Automatically finding the monitor's profile, and... why?

Hi all!

I’m using a ColorMunki Display to calibrate and characterize my monitor, which of course results in the creation of a .icm file, thereafter set as the default for the monitor.

At RawTherapee>Preferences>Color Management>Monitor, one must, according to RawPedia, “set the “Default color profile” to the ICC file you generated when calibrating and profiling your monitor”. Or, quoting again RawPedia, “you can have RawTherapee try to auto-detect the profile by using the ‘Use operating system’s main monitor color profile’ option, which relies on the _ICC_PROFILE X11 atom being set correctly.” However, checking the ‘Use operating system’s (…)’ checkbox does not change what’s listed just above it, in the ‘Default color profile’ drop-down menu, so there’s no real confirmation that it is working.

XnView MP has, what I think, is a similar function, listed at XnView MP>Tools>Settings>General>ICC, where one can check “Use ICC profile for monitor (slower).” When that box is checked, the current monitor profile is immediately shown in a box labelled “System” just below. So, I know that XnView can automatically find the screen profile.

Finally my questions:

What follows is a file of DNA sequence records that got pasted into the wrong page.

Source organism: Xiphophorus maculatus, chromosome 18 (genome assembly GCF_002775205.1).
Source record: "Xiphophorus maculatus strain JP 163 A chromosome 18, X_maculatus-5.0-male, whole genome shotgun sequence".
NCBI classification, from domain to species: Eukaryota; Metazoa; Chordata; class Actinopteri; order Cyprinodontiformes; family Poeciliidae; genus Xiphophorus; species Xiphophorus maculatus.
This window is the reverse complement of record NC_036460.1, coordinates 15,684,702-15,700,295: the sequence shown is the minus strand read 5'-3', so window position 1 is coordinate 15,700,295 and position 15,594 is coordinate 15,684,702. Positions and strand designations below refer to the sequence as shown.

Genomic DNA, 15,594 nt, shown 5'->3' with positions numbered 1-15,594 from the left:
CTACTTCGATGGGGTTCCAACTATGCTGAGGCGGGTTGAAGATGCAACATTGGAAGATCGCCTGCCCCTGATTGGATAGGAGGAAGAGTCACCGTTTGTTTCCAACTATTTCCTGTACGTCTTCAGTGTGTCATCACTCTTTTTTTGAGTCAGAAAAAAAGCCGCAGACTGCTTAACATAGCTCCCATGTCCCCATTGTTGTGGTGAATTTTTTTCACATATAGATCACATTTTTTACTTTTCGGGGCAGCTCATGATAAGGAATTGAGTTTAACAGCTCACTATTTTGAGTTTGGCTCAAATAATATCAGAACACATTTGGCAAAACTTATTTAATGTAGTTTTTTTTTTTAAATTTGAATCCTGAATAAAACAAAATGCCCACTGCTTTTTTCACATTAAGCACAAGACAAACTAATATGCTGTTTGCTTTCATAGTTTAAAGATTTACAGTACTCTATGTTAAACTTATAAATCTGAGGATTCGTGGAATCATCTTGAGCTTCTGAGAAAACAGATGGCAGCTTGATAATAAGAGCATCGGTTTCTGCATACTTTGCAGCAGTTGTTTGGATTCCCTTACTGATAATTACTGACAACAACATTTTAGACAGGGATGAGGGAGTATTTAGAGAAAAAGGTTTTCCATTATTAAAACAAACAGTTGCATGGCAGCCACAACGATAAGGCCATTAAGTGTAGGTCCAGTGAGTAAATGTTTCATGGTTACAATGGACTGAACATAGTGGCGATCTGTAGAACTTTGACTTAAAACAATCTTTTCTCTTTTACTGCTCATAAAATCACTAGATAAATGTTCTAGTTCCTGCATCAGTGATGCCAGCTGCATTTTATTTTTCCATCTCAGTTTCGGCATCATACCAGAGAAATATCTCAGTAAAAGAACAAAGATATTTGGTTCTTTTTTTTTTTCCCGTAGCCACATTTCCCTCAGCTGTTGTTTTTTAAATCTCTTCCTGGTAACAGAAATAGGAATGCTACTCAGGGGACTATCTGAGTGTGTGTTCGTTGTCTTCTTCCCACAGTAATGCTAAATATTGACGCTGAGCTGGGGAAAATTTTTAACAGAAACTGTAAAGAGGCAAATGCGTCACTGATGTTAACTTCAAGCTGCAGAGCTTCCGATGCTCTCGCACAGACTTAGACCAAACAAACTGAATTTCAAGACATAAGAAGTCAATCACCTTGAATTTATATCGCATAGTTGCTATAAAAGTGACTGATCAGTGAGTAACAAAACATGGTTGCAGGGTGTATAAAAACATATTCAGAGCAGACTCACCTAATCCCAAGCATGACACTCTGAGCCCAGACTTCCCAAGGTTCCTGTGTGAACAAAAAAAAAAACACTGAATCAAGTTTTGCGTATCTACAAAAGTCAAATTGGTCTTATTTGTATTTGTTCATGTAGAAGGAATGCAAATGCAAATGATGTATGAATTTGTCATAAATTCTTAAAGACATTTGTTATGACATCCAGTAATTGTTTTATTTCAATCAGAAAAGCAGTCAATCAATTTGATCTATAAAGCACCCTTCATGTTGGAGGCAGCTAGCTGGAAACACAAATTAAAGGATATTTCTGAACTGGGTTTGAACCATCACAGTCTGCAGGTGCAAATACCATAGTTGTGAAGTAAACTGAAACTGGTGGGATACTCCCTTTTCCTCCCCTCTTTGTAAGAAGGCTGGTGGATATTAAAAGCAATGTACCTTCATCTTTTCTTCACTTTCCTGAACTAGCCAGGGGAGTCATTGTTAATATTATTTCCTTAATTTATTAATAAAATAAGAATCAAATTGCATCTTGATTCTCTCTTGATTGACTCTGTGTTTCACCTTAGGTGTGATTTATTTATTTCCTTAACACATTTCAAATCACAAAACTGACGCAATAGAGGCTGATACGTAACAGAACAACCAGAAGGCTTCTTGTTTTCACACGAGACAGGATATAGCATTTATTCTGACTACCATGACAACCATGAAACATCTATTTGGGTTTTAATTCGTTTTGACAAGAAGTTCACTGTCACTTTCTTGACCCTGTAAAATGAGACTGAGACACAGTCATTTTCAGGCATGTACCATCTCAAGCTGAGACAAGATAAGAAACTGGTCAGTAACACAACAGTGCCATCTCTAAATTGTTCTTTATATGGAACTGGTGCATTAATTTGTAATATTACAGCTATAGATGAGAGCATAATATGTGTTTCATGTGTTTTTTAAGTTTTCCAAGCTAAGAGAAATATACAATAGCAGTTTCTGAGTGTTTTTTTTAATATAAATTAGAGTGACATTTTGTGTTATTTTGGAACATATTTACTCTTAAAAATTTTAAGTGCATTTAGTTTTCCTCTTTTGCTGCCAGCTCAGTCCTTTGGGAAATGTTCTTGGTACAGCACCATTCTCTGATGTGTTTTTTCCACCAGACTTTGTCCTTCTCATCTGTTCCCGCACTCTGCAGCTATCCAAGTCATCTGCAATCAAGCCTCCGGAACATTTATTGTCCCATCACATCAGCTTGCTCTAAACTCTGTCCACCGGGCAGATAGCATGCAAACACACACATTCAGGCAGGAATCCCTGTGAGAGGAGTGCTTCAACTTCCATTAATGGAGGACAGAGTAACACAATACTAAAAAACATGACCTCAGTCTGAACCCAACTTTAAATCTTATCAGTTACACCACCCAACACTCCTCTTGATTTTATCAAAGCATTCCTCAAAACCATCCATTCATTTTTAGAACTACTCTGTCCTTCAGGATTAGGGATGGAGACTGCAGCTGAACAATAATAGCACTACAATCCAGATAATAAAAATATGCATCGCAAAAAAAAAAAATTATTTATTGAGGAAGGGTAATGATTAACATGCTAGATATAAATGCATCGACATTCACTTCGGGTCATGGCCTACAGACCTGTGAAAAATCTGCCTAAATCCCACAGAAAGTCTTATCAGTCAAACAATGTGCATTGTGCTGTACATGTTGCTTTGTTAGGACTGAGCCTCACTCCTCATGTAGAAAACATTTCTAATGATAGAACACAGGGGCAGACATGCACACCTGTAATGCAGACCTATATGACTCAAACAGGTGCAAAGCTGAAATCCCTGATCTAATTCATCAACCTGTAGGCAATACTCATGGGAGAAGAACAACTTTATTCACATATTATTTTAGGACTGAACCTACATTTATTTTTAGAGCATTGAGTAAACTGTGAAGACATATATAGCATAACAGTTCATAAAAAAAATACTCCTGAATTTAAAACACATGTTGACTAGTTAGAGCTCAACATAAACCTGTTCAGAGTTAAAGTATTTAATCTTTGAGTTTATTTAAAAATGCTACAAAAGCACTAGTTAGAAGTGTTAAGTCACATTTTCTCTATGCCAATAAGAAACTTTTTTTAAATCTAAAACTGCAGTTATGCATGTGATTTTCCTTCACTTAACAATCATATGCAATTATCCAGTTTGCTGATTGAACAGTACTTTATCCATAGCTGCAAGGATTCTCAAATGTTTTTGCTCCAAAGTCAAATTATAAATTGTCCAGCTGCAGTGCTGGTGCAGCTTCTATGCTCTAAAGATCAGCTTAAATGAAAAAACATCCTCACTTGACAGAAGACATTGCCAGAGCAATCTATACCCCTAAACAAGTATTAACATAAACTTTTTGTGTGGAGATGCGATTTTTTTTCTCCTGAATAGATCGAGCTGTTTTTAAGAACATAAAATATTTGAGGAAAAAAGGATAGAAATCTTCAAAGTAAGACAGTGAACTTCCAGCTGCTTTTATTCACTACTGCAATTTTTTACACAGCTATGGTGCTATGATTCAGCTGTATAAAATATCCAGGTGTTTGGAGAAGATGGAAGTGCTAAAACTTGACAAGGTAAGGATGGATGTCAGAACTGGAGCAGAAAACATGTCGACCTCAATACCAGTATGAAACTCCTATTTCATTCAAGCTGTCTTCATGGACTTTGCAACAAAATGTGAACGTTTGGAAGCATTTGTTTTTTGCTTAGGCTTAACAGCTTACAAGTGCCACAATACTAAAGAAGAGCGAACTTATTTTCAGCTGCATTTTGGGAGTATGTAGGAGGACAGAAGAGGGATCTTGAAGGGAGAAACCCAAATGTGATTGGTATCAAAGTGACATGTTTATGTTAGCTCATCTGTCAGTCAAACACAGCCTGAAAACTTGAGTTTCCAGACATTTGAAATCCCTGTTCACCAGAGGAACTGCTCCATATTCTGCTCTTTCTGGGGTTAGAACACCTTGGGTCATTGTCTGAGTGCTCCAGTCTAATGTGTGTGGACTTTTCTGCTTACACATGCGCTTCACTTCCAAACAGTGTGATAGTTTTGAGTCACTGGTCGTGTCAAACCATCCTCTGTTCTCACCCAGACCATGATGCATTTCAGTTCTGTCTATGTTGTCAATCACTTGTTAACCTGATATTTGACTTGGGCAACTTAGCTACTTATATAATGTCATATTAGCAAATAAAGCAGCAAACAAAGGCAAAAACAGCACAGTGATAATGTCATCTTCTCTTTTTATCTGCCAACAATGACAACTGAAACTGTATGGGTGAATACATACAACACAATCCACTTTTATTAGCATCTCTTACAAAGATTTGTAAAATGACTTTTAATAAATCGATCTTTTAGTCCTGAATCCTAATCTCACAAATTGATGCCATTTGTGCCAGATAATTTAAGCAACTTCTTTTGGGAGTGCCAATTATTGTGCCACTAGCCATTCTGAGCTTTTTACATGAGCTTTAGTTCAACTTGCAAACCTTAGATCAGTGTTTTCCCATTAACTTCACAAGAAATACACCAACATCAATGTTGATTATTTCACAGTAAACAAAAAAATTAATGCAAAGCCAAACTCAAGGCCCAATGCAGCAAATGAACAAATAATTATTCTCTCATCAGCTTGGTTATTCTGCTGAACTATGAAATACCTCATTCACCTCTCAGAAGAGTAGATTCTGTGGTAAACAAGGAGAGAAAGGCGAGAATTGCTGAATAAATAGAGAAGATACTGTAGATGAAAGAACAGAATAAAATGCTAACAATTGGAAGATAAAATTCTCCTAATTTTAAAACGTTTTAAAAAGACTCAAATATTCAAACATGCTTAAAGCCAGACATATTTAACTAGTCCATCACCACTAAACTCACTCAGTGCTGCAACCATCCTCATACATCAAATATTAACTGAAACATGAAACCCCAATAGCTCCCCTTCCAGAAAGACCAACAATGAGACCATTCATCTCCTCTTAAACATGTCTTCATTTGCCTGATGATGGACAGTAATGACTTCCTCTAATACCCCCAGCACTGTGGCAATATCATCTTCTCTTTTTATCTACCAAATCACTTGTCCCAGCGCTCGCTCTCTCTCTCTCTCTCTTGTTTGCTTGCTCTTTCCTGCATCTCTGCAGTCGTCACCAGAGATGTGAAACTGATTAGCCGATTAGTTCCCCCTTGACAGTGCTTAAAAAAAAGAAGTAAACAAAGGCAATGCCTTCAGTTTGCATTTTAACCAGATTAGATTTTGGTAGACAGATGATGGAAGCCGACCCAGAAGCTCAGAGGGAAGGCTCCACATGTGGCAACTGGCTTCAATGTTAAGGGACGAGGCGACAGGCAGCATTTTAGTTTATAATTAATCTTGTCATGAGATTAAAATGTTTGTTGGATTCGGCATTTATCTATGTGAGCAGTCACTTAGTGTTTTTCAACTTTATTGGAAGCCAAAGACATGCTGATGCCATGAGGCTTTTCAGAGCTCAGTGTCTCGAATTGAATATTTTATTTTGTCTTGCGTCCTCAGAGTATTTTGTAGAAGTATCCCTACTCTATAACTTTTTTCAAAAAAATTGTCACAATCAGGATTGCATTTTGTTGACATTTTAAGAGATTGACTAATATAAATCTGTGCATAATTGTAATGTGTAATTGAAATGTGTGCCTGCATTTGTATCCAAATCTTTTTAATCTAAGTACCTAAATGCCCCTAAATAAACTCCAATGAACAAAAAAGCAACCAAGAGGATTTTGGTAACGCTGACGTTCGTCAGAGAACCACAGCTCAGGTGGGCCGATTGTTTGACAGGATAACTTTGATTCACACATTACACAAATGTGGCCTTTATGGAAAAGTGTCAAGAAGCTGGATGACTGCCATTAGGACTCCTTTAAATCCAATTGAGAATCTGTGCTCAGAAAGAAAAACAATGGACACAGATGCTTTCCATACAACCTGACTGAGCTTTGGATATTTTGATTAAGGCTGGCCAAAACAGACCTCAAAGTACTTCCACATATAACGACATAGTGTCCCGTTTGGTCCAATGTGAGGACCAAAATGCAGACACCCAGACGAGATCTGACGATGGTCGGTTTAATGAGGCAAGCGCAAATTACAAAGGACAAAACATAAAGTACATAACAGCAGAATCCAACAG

Does that mean that this rather cryptically-entitled "_ICC_PROFILE X11 atom" is correctly set by ColorMunki Display, and thus I can just check the “Use operating system’s main monitor color profile” check-box in RawTherapee, and trust it to always find the most up to date color profile?

And… Why does this need to be done? Why is it that I have to indicate my monitor’s icm profile to RawTherapee, but I don’t have to indicate it to Microsoft Word, or Adobe Reader, or Minesweeper, or… ?

I know the answer surely lies within the rabbit hole called color management, but I can’t wrap my head around this. Wouldn’t the monitor’s icm file just correct whatever color info it gets from any program? I mean, that process enters the game downstream of any one program, no?

… Photography was so simple before I started printing…

Thanks in advance for any light you can shed!

Since you wrote about X atom, I assume that you use some kind of Linux.
Which desktop environment do you use and how many screens do you have attached to your computer?

The safest way to a color managed workflow is using Gnome, Cinnamon or Budgie, where you can set the profile in the DE’s color settings.

If you use Displaycal, you can install and set the profile with that program. However, this is only safe if you have 1 screen. Same applies for colord-kde.

Finally, you might also install darktable which has a color management test: “darktable-cmstest” (this is a shell command). In the output you can see which profiles are set in x atom and colord.

Last not least, you can set the profile in Rawtherapee, if you have copied it into the right folder (see manual). This is only recommended if you only do profiling and no actual calibration with your calibration device.